The set expression "{x:T: bexp}" has the type PREDICATE[T]. Since predicates are used frequently there is the shorthand T? for PREDICATE[T].

Basic functions

The type PREDICATE[T] is a builin type with the following basic definitions

  -- module: "predicate"
 
  immutable class
      PREDICATE[G]
  end
 
  feature         -- Basic functions
      in (e:G, p:G?): BOOLEAN
              -- Is the element `e' contained in the set `p'?
          note built_in end
 
      <= (a,b:G?): ghost BOOLEAN
              -- Is `a' a subset of `b'?
          ensure
              Result = all(x:G) x in a => x in b
          end
 
      = (a,b:G?): ghost BOOLEAN
              -- Do the sets `a' and `b' have the same elements?
          ensure
              Result = (a<=b and b<=a)
          end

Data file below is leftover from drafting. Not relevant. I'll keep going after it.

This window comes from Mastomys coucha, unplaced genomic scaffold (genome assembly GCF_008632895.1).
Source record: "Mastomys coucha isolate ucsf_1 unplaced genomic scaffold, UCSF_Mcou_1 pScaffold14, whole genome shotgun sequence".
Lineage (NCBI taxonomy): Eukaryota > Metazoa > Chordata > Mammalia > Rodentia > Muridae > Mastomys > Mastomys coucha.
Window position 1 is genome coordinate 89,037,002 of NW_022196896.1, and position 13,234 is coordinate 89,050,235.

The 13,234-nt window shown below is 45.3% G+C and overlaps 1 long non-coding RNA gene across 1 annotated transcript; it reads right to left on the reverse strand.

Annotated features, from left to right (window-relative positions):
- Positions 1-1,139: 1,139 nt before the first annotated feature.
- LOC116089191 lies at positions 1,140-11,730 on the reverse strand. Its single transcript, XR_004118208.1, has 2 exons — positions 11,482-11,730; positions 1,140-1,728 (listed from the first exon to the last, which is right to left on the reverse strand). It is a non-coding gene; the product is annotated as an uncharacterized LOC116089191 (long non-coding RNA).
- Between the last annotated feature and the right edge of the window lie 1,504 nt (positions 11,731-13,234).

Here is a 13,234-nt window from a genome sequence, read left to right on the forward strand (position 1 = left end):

* (a,b:G?): G?
              -- The intersection of the sets `a' and `b'.
          ensure
              Result = {x: x in a and x in b}
          end
 
      + (a,b:G?): G?
              -- The union of the sets `a' and `b'.
          ensure
              Result = {x: x in a or x in b}
          end
 
 
      - (a:G?): G?
              -- The complement of the set `a'.
          ensure
              Result = {x: not (x in a)}
          end
 
      0: G?
              -- The empty set
          ensure
              Result = {x: False}
          end
 
      1: G?
              -- The universal set
          ensure
              Result = {x: True}
          end
  end